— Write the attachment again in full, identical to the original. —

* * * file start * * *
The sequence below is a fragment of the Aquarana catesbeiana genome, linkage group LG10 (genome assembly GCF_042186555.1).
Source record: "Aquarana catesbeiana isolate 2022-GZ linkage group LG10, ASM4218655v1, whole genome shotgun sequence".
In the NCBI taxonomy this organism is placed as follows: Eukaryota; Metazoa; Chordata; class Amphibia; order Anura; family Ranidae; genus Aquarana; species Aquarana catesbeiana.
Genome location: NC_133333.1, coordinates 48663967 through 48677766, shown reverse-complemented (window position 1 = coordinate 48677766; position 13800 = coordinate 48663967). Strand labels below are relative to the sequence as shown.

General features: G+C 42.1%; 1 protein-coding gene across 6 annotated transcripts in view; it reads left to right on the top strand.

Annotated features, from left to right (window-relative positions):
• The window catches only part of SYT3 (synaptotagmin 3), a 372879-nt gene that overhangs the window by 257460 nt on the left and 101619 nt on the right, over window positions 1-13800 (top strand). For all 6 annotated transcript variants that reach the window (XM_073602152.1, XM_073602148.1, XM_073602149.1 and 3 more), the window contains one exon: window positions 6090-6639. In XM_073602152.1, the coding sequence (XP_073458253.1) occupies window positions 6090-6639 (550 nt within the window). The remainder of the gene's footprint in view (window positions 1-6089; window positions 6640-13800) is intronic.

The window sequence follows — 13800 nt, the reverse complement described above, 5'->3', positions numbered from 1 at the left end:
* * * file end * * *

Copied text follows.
The sequence below is a fragment of the Aquarana catesbeiana genome, linkage group LG10 (genome assembly GCF_042186555.1).
Source record: "Aquarana catesbeiana isolate 2022-GZ linkage group LG10, ASM4218655v1, whole genome shotgun sequence".
In the NCBI taxonomy this organism is placed as follows: Eukaryota; Metazoa; Chordata; class Amphibia; order Anura; family Ranidae; genus Aquarana; species Aquarana catesbeiana.
Genome location: NC_133333.1, coordinates 48663967 through 48677766, shown reverse-complemented (window position 1 = coordinate 48677766; position 13800 = coordinate 48663967). Strand labels below are relative to the sequence as shown.

General features: G+C 42.1%; 1 protein-coding gene across 6 annotated transcripts in view; it reads left to right on the top strand.

Annotated features, from left to right (window-relative positions):
• The window catches only part of SYT3 (synaptotagmin 3), a 372879-nt gene that overhangs the window by 257460 nt on the left and 101619 nt on the right, over window positions 1-13800 (top strand). For all 6 annotated transcript variants that reach the window (XM_073602152.1, XM_073602148.1, XM_073602149.1 and 3 more), the window contains one exon: window positions 6090-6639. In XM_073602152.1, the coding sequence (XP_073458253.1) occupies window positions 6090-6639 (550 nt within the window). The remainder of the gene's footprint in view (window positions 1-6089; window positions 6640-13800) is intronic.

The window sequence follows — 13800 nt, the reverse complement described above, 5'->3', positions numbered from 1 at the left end: